It’s recommended that all women of childbearing age see their gynecologist regularly for routine examinations. Unfortunately, many women who begin noticing problems between visits often choose to wait until their next scheduled appointment to seek treatment. This is a bad idea because some symptoms can be a sign of serious issues that should be treated sooner rather than later. Here are three signs that you need to see a gynecologist.
Pelvic or Abdominal Pain
Pain in the pelvic region or lower abdomen can mean several things, but all of them warrant a visit with your gynecologist as soon as possible. If you’re experiencing sharp, shooting pains in these areas, it can indicate ruptured ovarian cysts, an ectopic pregnancy or a pelvic infection. These are all serious situations, but ectopic pregnancy, which is estimated to occur in one out of every 50 pregnancies, is life-threatening. For dull, consistent pain and abdominal fullness, uterine fibroids may be to blame. These tumors are usually benign, but your gynecologist needs to know about them because they’re associated with an increased risk of uterine cancer. Keep in mind that these symptoms could indicate that you are a high risk pregnancy. Make sure you visit a OBGYN that specializes in high risk pregnancies and maternal and fetal medicine (Source: Gilbert Webb MD USNews).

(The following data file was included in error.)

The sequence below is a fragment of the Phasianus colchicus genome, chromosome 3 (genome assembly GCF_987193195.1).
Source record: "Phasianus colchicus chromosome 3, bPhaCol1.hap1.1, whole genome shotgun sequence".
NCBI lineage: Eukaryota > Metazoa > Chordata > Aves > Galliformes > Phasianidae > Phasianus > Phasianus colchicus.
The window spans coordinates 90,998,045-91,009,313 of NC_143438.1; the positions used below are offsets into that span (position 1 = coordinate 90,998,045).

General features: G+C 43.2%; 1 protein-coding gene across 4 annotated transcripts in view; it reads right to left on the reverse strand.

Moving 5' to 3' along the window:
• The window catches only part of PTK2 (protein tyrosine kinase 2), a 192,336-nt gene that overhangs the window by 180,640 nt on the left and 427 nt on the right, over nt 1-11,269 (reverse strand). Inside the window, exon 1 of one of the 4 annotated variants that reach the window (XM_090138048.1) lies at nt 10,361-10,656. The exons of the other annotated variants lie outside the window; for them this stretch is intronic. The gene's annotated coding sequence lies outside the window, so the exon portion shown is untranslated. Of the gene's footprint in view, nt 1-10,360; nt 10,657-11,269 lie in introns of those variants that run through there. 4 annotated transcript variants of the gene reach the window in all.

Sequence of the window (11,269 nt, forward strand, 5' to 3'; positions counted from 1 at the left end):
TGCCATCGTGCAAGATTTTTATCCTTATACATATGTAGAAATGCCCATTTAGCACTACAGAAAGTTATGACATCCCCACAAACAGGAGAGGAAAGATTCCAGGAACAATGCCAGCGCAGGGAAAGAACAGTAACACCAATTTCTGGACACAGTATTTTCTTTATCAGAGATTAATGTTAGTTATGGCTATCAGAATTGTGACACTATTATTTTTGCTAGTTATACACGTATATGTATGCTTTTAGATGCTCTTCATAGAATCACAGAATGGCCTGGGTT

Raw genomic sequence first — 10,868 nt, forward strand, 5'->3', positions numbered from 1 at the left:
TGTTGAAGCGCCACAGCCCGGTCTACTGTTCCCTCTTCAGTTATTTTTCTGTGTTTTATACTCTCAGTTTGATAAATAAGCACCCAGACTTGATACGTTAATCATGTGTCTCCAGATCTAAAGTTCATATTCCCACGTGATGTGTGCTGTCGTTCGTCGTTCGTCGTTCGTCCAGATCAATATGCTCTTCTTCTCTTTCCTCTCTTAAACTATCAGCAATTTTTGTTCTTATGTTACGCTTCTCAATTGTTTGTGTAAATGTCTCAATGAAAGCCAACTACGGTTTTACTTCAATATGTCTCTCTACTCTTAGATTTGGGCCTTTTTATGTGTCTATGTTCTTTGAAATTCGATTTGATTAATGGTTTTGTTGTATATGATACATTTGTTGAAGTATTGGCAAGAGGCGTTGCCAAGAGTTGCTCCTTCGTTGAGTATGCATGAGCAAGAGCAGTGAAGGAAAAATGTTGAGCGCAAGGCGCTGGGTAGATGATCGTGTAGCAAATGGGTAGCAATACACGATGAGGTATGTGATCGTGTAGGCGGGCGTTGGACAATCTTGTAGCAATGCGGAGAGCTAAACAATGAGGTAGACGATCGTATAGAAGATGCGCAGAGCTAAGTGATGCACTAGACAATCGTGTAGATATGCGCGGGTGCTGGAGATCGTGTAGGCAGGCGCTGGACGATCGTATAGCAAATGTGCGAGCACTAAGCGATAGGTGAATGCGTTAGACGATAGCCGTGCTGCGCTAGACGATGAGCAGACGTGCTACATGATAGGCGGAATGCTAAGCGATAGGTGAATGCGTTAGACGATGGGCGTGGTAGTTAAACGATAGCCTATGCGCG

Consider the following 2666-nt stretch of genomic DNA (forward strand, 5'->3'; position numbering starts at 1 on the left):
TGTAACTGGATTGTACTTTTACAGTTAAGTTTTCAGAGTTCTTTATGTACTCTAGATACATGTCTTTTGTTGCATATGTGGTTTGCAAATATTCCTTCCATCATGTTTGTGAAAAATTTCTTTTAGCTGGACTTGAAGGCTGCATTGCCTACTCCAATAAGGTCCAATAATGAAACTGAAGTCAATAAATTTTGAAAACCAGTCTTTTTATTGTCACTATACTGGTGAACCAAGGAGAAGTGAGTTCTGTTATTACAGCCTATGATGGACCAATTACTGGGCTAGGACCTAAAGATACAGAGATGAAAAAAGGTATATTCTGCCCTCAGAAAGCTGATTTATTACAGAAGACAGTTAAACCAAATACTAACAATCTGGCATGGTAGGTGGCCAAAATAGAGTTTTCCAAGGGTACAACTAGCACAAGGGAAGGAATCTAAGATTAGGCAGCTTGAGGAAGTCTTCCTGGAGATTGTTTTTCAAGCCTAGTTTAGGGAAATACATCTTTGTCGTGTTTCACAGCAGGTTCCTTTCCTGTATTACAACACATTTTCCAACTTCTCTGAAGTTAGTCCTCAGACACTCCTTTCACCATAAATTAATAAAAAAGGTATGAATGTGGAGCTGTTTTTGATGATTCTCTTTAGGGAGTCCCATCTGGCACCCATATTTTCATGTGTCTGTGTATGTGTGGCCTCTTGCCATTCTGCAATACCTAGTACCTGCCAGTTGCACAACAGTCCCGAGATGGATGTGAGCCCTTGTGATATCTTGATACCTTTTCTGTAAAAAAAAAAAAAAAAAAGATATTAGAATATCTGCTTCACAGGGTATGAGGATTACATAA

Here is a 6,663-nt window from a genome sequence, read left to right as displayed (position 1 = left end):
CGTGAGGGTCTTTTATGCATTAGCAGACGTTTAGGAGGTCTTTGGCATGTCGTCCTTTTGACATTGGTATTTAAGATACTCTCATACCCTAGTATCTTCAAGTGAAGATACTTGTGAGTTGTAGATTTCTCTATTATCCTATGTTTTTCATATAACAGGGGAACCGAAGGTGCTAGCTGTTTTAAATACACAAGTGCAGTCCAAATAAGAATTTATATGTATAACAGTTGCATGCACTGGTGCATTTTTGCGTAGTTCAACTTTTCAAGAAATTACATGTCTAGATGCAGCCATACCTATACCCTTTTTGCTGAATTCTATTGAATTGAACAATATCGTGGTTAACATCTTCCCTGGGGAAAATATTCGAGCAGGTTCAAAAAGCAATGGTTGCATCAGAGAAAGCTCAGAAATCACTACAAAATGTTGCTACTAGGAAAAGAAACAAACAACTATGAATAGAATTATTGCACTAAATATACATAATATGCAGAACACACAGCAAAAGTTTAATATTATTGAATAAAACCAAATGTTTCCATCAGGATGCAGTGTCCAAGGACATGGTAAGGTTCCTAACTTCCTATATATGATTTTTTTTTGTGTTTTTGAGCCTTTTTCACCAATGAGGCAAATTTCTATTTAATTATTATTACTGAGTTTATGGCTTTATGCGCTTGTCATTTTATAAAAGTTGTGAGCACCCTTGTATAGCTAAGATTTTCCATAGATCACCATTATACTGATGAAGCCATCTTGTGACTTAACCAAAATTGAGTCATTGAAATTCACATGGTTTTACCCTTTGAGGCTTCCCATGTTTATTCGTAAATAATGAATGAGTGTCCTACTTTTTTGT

Endometriosis can also cause consistent pelvic pain. This is a relatively common problem where uterine lining (endometrium) develops outside of the uterus, such as on the fallopian tubes. The pain may initially only occur during your period, but it can eventually progress into chronic pain. When you have your period, the misplaced endometrial tissue also bleeds, which can result in debilitating pain. The condition has no known cure, but taking birth control can help minimize the symptoms.
If you tend to spot between your periods on occasion, it’s not usually anything to worry about. However, if your period isn’t due yet and you’re bleeding heavily for days on end, or if there’s pain, you need to see your gynecologist immediately (Source: webmd.com). This can indicate vaginal injuries, miscarriage, ruptured ectopic pregnancy or possibly cancer. If you’re post-menopausal and are no longer having periods, but you suddenly start bleeding anyway, this can be a symptom of cancer.
Pain during Intercourse
Approximately 21 percent of women aged 18 to 30 suffer from pain during intercourse, also known as dyspareunia. This doesn’t necessarily indicate a serious health problem, such as cancer, but it can make romantic relationships suffer and result in depression and anxiety. Potential causes include insufficient vaginal lubrication, uterine fibroids, yeast infection or pelvic inflammatory disease. A trip to the gynecologist can help you find out what’s wrong and get you set up with an appropriate treatment.
If you experience discomfort, pain or irregular bleeding, your body is trying to tell you something isn’t right. When this happens, it’s important to visit your gynecologist to diagnose the issue and have it treated as quickly as possible.